The adoption of motion control technology, robotics and power conversion are key drivers for today’s rapid growth of additive manufacturing. This non-traditional process of utilizing digital design data to create solid three-dimensional objects by fusing materials layer by layer from the bottom up (3D printing) is also contributing to the transformative results companies in diverse industries, such as aerospace, automotive, fashion, life sciences and consumer products are realizing today.
From the industry’s early days of 3D printing prototypes to its emerging role as a full-scale producer of industrial products, the scope for additive manufacturing (AM) is quickly changing. Once limited to plastics, today’s technology can now handle substances such as ceramics, composites, metals, polymerics and hybrid materials. Overall, more than a hundred materials can be used in additive applications, paving the way for the production of more sophisticated, durable objects like machine tooling fixtures and full production molds.
Despite innovative breakthroughs and plentiful growth, however, more work needs to be done to achieve the level of speed required to make additive equipment viable for end users wanting to manufacture finished components in high volumes. But, the radical boost needed for greater speed cannot come at the expense of finish part quality. This presents the industry with a big question: where is the essential leap in quickness, while maintaining quality, for additive manufacturing to come from?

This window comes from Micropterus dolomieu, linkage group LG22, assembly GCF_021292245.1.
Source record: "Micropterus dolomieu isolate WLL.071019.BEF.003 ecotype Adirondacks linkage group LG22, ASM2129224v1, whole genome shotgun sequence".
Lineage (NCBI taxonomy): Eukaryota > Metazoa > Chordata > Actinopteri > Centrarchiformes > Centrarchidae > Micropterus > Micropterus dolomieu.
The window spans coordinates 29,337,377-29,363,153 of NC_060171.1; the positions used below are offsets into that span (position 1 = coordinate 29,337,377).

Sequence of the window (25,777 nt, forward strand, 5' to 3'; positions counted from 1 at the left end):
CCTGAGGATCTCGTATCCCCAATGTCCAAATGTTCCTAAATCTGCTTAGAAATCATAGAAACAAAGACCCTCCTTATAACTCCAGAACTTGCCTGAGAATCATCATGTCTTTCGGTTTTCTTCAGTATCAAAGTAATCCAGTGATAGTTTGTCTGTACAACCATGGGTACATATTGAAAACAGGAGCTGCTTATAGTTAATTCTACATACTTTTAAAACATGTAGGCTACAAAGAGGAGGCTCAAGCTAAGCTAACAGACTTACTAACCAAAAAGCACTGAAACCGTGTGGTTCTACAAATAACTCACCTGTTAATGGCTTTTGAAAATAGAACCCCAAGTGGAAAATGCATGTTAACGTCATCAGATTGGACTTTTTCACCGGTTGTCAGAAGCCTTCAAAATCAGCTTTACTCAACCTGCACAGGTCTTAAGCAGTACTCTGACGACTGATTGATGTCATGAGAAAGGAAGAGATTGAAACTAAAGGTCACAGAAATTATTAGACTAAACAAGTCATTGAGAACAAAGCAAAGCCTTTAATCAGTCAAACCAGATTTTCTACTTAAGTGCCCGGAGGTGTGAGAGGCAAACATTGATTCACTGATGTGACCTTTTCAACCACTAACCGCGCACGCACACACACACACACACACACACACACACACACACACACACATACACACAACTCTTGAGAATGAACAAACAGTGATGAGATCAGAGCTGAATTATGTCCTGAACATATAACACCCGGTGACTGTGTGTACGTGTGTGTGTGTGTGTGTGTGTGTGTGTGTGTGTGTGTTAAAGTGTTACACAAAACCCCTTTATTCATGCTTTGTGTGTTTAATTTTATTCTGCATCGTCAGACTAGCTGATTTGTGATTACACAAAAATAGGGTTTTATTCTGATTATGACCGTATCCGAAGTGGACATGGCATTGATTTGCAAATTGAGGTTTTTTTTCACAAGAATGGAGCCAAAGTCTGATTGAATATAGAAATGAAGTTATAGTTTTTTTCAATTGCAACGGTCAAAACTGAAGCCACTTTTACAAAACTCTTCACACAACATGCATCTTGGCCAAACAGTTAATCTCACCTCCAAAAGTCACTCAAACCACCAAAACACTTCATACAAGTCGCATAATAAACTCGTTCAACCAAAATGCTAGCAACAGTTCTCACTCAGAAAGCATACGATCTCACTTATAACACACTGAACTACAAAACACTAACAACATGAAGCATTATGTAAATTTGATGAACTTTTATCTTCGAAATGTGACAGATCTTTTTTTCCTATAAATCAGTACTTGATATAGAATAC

While the ultimate answer may culminate from multiple sources, the best place to look for an ideal solution is in the improvements motion control can provide.
Motion Control in Additive Manufacturing Today
When people typically think of motion control in additive technology, they visualize how quickly an extruder can move across a printing bed. While this is certainly an important part of the industrial equation, there is more to consider. For example, successfully moving a wide variety of materials with a range of physical properties through the same extruder is simply another form of motion control – and an exceptionally critical one for long term industrial productivity.
As the use of additive manufacturing grows, so does the need for tool sets and industrial standards to overcome machining issues for mainstream production. For example, demand for increased machine speed while maintaining part quality has prompted the development and improvement of industrial grade printers.
At the onset of AM, small desktop frames were commanded by hobbyist-grade controls, driving inexpensive stepper motors. This approach lacked power and reliability – two things that are greatly needed for mainstream component production.
Today, additive manufacturing utilizes high performance machine controllers, advanced servo systems and robotic technology to advance product quality and boost part production. More specifically, 3D printers that use servo control with high resolution feedback vs. stepper motors on all axes (including the extruder) allow high-speed position, velocity and torque control on all axes, which provides faster consistent flow with jam detection.
From turbine components to athletic shoes, and dental crowns to new homes, companies are turning toward industrial level motion control systems for additive manufacturing to gain many benefits:
- Flexible and diversified part manufacturing capabilities